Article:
Make sure that the color you choose does not make it difficult to view the nodes’ settings. As the text is mainly white, darker colors are a better choice to use as the backdrop to your nodes.
Labeling Your Nodes
We have already covered this, but labeling your nodes can be another way of organizing your node tree. This works particularly well if you have more than one of the same node in your setup, which is common.
To label a node, you go to the side panel in the sheer edit and one of the first options will be the label. The text box next to it will appear blank. Type in the new label for that node in the shader editor.
Below is an example where the labels for the math nodes have been changed to more accurately describe what the purpose of each node is for creating the texture.
The power node is used to create the line itself, so it has the ‘create line’ label. The multiply node is used to control the size of the line, so it is given the label of ‘control’. The greater than node creates a hard transition from one color to the next, so that is the label it is awarded.
Another way of visually organizing your nodes is to use frames. A frame is effectively a box to store a group of nodes inside. You can use this to divide up your node tree based on the different stages or node types used.
Adding a frame is similar to adding a node, you go to the add menu and then find the correct category, which in this case is the layout category. Then you can add and position your frame in your setup. You can position nodes inside of your frames by dragging and dropping those nodes inside.
Then you can move the frame and it will move any nodes inside along with it. The frame may not have a label so you can add this the same way that you would label a node in the side panel. The same applies to adding color to a frame.
Making Life Easier With The Node Wrangler Addon
If you do not know what an add-on is then you are probably very new to Blender in general. An add-on is a script that can be enabled to improve an aspect of the Blender experience. There are many powerful add-ons available but perhaps the most famous of all is the node wrangler.
This add-on introduces a variety of new tools and hotkeys to make organizing your node trees far easier. For more recent versions of Blender, this is an add-on that is enabled as standard. But you may still want to double-check this as it is one of those add ons that you should always have switched on.
To enable an add-on in Blender go to Edit > Preferences > Addons and in the search bar at the top type in node wrangler. You will then see the add-on in the list below, and if it is not ticked, make sure to tick the box and exit the preferences panel.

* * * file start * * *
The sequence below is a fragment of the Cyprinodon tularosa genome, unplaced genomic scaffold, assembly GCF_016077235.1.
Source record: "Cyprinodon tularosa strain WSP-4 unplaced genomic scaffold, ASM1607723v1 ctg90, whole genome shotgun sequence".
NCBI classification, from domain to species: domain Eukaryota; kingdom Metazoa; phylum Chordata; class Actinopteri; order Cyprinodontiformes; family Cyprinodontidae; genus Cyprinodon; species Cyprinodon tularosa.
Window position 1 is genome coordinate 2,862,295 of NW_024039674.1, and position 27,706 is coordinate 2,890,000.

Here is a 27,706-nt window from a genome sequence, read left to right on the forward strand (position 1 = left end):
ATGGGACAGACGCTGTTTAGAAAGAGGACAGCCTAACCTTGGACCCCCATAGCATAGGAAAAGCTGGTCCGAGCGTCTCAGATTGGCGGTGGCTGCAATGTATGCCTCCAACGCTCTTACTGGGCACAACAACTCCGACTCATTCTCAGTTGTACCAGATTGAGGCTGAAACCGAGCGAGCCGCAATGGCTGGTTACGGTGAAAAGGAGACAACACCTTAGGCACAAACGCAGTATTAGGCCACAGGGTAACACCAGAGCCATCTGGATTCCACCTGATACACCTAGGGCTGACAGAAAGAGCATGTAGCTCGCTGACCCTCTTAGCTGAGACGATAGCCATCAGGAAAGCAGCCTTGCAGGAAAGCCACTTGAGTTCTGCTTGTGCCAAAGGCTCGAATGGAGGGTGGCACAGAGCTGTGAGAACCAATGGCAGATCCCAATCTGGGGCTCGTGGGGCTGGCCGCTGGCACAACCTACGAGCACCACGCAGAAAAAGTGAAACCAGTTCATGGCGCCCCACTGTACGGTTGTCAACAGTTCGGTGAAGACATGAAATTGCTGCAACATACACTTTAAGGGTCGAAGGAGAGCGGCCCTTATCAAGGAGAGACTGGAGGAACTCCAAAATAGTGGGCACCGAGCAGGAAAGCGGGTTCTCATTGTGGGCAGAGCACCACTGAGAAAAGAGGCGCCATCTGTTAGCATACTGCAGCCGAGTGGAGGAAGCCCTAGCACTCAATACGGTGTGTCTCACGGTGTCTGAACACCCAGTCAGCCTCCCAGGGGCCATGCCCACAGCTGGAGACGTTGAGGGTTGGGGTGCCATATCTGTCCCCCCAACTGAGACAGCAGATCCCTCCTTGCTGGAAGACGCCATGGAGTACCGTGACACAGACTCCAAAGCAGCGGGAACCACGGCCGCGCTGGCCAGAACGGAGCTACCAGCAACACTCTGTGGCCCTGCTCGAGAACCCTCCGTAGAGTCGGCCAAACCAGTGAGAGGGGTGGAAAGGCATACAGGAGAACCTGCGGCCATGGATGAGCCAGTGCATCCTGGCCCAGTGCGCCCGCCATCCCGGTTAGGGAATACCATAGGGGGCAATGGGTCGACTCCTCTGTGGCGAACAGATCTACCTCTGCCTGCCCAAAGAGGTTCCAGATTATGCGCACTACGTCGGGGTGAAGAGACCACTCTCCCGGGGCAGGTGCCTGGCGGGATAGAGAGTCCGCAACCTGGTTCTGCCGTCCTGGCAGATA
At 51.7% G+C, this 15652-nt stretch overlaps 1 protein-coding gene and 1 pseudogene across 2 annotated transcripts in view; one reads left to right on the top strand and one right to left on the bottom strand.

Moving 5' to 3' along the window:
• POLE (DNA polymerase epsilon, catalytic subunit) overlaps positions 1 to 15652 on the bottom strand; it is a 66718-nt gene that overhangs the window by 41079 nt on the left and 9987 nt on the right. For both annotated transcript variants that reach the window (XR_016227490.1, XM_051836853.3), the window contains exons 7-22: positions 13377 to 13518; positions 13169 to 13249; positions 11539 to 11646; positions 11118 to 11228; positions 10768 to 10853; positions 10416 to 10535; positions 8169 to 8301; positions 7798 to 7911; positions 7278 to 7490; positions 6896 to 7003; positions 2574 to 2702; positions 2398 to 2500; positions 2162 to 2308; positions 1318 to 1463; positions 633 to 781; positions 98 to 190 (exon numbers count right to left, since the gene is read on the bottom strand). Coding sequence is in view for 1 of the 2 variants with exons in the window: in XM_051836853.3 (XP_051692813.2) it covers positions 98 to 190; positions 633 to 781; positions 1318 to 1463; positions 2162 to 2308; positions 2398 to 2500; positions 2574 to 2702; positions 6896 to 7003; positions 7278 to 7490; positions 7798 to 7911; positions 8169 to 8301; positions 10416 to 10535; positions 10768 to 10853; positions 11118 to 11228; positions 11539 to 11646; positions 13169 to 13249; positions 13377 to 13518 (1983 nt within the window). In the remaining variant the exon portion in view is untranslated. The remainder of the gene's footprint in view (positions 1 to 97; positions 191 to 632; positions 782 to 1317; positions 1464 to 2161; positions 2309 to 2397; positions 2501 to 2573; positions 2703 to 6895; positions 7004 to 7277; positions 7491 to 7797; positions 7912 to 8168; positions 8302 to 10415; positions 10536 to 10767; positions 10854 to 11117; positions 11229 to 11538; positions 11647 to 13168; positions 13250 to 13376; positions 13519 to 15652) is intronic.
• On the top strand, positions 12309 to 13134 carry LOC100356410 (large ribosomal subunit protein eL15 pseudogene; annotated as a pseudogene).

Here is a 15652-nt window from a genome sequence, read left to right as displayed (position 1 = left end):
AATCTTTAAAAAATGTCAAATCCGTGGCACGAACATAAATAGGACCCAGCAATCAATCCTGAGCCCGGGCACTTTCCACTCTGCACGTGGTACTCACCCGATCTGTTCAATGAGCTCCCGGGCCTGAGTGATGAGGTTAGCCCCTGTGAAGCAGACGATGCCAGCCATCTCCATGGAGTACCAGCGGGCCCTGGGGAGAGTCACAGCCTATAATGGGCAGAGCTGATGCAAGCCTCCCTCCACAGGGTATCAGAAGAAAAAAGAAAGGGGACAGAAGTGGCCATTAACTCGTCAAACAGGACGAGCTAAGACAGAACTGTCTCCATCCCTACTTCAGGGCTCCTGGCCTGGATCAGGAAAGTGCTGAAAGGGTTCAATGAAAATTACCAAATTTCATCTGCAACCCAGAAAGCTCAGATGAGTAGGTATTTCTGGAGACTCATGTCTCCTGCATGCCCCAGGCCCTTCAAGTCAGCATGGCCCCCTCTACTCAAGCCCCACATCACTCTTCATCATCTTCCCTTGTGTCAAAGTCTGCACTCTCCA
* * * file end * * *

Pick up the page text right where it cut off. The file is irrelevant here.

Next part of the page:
What Can You Do With The Node Wrangler Add-On?
In all honesty, this could be a 7000-word post in itself, so below we have the top two features that you will use the add-on for and show exactly how to use them.
Adding A Full Texture Setup With A Single Hotkey
Perhaps the most notable feature of the add-on is the ability to set up a PBR material using a single hotkey. Select the principled bsdf shader and then using the hotkey combination Control + Shift + T. This will open up the file browser and allow you to locate an image texture that you want to use for your material.
Select all the texture maps that you want to use by holding down the control key. You can select Albedo, Normal, Height, Metallic, and Roughness maps of the same texture. You can find these maps in places like Poliigon and textures.com
When you are ready to import your textures click on the blue Principled Texture Setup button at the bottom. What happens next is truly spectacular, as Blender then creates an entire node setup based on the maps that you selected. All the needed nodes are added and each texture is stored in its own node with the correct settings applied. You even get frames added to help with the organization.
The setup in the image below was automatically generated by selecting and importing the same texture maps listed in the image above, with no other button presses required.
The Viewer Node
Another really cool trick that you can use the node wrangler for is to view how individual nodes are affecting your material. If you use the hotkey of Control + Shift + LMB on a specific node, then Blender generates a viewer node that automatically connects to it, allowing you to view that node’s effect on the material.
Below is an example where we use the viewer node to preview the effect that the Power Node has on the material. The power node is plugged into the viewer and then the viewer goes straight to the material output.
When we do this the texture changes in the 3D viewport based on what we have selected the viewer node to show. As you can see below we are able to view how the power node creates the black and white sections of the texture. We can then use the viewer node to select other parts of the chain so that we can see the whole process.
Are There Other Ways To Create Materials In Blender?
So if after all that you decide that creating materials exclusively using nodes is not for you, then what other ways are there to create materials in Blender. Well, you will always need to use nodes to a small extent, unless you stick to creating really basic materials from the properties panel.
But another method for texture creation is to paint your own texture using the image editor. This approach involves using a UV map of your model and then creating a base image that you will then paint on to create your own texture using Blender’s own suite of brush tools.
This is certainly a more artistic method of being able to create custom-made textures and takes a lot of practice to get good at, much like learning to use nodes. However compared to using texture and converter nodes to generate procedural textures, the art of texture painting is a completely different workflow.
Of course, you can also combine the two, using the painted texture and then expanding on it in the node editor.
Thanks For Reading The Article